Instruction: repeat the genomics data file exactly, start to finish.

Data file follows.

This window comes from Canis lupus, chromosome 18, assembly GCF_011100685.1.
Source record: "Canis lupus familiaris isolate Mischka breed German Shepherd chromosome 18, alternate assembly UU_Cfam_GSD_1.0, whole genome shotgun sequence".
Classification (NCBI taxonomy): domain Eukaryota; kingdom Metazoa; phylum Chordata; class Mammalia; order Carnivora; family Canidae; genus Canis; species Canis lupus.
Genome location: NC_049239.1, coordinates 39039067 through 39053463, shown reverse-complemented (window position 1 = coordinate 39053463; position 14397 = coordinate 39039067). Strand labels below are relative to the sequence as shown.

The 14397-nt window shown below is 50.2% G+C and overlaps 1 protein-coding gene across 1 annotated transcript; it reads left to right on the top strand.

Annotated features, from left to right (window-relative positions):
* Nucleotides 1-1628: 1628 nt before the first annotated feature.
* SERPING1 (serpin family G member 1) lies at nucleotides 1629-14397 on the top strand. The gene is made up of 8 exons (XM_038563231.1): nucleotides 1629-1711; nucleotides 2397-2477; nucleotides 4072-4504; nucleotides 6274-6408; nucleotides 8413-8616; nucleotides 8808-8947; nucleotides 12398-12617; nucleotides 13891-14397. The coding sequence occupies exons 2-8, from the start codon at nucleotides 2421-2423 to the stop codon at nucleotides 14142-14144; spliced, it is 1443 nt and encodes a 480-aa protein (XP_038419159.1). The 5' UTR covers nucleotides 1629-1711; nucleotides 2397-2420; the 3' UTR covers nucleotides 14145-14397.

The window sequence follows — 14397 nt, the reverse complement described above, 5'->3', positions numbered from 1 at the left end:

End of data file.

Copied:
This window comes from Canis lupus, chromosome 18, assembly GCF_011100685.1.
Source record: "Canis lupus familiaris isolate Mischka breed German Shepherd chromosome 18, alternate assembly UU_Cfam_GSD_1.0, whole genome shotgun sequence".
Classification (NCBI taxonomy): domain Eukaryota; kingdom Metazoa; phylum Chordata; class Mammalia; order Carnivora; family Canidae; genus Canis; species Canis lupus.
Genome location: NC_049239.1, coordinates 39039067 through 39053463, shown reverse-complemented (window position 1 = coordinate 39053463; position 14397 = coordinate 39039067). Strand labels below are relative to the sequence as shown.

The 14397-nt window shown below is 50.2% G+C and overlaps 1 protein-coding gene across 1 annotated transcript; it reads left to right on the top strand.

Annotated features, from left to right (window-relative positions):
* Nucleotides 1-1628: 1628 nt before the first annotated feature.
* SERPING1 (serpin family G member 1) lies at nucleotides 1629-14397 on the top strand. The gene is made up of 8 exons (XM_038563231.1): nucleotides 1629-1711; nucleotides 2397-2477; nucleotides 4072-4504; nucleotides 6274-6408; nucleotides 8413-8616; nucleotides 8808-8947; nucleotides 12398-12617; nucleotides 13891-14397. The coding sequence occupies exons 2-8, from the start codon at nucleotides 2421-2423 to the stop codon at nucleotides 14142-14144; spliced, it is 1443 nt and encodes a 480-aa protein (XP_038419159.1). The 5' UTR covers nucleotides 1629-1711; nucleotides 2397-2420; the 3' UTR covers nucleotides 14145-14397.

The window sequence follows — 14397 nt, the reverse complement described above, 5'->3', positions numbered from 1 at the left end: